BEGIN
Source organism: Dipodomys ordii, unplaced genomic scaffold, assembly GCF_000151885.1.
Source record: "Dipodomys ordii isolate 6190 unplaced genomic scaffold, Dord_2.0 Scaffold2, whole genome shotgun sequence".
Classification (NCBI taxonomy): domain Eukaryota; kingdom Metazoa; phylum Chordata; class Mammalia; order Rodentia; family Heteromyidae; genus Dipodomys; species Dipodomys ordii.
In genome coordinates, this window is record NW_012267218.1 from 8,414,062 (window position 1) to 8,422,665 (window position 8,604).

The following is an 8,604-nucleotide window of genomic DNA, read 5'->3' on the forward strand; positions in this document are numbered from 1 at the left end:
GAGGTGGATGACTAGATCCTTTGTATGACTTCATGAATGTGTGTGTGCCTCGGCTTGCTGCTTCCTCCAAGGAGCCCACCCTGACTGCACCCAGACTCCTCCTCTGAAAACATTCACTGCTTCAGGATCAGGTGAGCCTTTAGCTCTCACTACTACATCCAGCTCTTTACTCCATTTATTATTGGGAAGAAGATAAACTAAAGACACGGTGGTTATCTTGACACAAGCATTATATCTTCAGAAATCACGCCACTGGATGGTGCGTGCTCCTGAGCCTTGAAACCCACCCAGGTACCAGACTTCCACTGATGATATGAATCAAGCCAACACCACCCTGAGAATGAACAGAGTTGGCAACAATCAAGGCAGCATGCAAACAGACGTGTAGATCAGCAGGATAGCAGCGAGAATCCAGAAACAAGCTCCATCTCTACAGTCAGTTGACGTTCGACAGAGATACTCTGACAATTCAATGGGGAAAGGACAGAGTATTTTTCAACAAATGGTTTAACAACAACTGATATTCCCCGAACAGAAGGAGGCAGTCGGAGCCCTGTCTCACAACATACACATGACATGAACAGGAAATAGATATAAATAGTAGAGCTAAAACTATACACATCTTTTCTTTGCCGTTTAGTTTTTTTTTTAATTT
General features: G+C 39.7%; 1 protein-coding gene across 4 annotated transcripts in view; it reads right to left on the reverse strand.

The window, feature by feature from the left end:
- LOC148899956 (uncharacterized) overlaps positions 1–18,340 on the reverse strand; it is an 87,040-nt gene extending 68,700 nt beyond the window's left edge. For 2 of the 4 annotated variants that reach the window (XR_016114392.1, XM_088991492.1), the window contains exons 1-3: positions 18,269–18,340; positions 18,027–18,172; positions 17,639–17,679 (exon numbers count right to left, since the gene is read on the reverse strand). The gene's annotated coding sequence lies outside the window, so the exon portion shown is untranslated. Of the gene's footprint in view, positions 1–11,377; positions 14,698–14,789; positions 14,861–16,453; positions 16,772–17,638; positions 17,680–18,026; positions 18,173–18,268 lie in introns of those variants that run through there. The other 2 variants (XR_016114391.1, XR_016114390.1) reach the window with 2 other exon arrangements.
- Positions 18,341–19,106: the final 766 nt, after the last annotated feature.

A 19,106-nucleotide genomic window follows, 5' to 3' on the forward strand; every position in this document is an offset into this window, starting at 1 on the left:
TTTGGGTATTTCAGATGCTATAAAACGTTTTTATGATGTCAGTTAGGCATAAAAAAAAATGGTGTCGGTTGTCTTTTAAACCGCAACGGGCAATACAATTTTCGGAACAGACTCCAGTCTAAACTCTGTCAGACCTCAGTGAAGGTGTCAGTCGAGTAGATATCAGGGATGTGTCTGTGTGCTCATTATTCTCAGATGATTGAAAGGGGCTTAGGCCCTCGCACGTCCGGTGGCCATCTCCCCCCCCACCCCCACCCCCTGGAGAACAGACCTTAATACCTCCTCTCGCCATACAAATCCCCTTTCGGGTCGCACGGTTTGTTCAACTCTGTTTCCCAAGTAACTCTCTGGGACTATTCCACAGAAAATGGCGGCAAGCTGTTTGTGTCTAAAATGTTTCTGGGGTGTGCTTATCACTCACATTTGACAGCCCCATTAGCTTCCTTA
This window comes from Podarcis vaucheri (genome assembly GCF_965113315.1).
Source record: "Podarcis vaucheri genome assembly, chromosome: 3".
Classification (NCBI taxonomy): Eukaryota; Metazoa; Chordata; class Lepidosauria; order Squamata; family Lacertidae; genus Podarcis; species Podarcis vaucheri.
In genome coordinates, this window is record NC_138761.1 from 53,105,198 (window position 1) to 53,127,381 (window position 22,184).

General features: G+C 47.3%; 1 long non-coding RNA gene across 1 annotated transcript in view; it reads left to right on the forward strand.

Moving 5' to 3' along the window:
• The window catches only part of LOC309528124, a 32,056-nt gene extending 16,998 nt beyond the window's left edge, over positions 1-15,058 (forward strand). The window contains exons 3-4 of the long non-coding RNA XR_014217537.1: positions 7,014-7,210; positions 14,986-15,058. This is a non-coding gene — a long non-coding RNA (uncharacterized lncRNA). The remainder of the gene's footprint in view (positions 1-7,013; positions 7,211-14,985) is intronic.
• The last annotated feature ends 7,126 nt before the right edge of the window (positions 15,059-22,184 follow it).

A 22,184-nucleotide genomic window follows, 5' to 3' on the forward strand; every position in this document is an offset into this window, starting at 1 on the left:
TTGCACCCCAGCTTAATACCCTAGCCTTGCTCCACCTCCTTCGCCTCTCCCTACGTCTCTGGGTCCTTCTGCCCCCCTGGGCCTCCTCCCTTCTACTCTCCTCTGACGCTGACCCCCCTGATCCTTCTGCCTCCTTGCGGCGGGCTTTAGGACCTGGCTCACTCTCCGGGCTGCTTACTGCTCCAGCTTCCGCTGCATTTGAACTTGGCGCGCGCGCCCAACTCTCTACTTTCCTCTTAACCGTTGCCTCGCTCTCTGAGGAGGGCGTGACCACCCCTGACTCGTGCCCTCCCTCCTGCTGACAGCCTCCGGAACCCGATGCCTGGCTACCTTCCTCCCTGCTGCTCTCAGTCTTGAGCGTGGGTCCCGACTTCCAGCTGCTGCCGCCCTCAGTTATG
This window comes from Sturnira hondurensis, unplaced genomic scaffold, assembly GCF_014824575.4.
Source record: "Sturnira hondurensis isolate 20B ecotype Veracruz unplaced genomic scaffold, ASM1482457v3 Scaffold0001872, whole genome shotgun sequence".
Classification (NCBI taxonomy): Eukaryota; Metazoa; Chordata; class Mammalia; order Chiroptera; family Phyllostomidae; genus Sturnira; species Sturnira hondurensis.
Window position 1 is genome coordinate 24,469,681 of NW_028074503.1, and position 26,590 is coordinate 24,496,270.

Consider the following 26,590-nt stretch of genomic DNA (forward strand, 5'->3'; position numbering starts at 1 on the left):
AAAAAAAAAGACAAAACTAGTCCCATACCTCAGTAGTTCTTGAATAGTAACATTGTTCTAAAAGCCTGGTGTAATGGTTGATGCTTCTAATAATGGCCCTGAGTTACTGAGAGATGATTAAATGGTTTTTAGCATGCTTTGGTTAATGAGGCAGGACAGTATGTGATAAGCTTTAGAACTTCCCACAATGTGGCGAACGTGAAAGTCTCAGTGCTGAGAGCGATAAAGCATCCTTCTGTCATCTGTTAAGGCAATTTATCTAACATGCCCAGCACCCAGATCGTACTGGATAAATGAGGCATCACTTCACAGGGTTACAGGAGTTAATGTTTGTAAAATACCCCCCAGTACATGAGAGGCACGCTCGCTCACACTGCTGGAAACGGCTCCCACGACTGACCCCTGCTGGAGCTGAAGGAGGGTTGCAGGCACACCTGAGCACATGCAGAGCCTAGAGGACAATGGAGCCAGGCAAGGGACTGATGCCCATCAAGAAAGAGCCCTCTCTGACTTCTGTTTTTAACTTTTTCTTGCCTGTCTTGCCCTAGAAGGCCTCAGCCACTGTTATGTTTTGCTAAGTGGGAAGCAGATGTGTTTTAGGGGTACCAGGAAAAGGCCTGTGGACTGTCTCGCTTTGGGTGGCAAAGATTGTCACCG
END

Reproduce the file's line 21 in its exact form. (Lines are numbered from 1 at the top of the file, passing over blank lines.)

A 22,184-nucleotide genomic window follows, 5' to 3' on the forward strand; every position in this document is an offset into this window, starting at 1 on the left: